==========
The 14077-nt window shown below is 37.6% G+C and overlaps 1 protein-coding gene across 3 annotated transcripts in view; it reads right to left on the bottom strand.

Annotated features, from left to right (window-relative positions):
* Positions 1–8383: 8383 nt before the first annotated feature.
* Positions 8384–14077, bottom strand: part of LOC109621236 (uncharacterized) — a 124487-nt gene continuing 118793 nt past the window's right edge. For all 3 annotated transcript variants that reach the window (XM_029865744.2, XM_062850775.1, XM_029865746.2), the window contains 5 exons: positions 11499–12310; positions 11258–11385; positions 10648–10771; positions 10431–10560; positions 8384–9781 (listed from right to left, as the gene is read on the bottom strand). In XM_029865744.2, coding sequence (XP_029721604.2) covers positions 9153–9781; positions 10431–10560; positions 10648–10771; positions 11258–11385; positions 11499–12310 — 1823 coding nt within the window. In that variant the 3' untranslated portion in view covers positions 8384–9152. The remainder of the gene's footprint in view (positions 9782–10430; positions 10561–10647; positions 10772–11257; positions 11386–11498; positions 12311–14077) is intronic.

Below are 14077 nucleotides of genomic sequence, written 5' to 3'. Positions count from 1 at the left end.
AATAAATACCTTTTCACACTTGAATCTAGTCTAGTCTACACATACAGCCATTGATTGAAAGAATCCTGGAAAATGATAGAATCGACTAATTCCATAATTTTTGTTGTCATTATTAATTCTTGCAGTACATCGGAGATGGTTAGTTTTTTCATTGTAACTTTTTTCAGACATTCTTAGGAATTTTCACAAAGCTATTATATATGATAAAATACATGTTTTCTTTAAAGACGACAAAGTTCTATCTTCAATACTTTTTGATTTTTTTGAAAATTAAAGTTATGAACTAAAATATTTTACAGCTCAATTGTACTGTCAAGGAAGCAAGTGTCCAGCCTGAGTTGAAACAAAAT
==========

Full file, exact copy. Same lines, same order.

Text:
The 14077-nt window shown below is 37.6% G+C and overlaps 1 protein-coding gene across 3 annotated transcripts in view; it reads right to left on the bottom strand.

Annotated features, from left to right (window-relative positions):
* Positions 1–8383: 8383 nt before the first annotated feature.
* Positions 8384–14077, bottom strand: part of LOC109621236 (uncharacterized) — a 124487-nt gene continuing 118793 nt past the window's right edge. For all 3 annotated transcript variants that reach the window (XM_029865744.2, XM_062850775.1, XM_029865746.2), the window contains 5 exons: positions 11499–12310; positions 11258–11385; positions 10648–10771; positions 10431–10560; positions 8384–9781 (listed from right to left, as the gene is read on the bottom strand). In XM_029865744.2, coding sequence (XP_029721604.2) covers positions 9153–9781; positions 10431–10560; positions 10648–10771; positions 11258–11385; positions 11499–12310 — 1823 coding nt within the window. In that variant the 3' untranslated portion in view covers positions 8384–9152. The remainder of the gene's footprint in view (positions 9782–10430; positions 10561–10647; positions 10772–11257; positions 11386–11498; positions 12311–14077) is intronic.

Below are 14077 nucleotides of genomic sequence, written 5' to 3'. Positions count from 1 at the left end.
AATAAATACCTTTTCACACTTGAATCTAGTCTAGTCTACACATACAGCCATTGATTGAAAGAATCCTGGAAAATGATAGAATCGACTAATTCCATAATTTTTGTTGTCATTATTAATTCTTGCAGTACATCGGAGATGGTTAGTTTTTTCATTGTAACTTTTTTCAGACATTCTTAGGAATTTTCACAAAGCTATTATATATGATAAAATACATGTTTTCTTTAAAGACGACAAAGTTCTATCTTCAATACTTTTTGATTTTTTTGAAAATTAAAGTTATGAACTAAAATATTTTACAGCTCAATTGTACTGTCAAGGAAGCAAGTGTCCAGCCTGAGTTGAAACAAAAT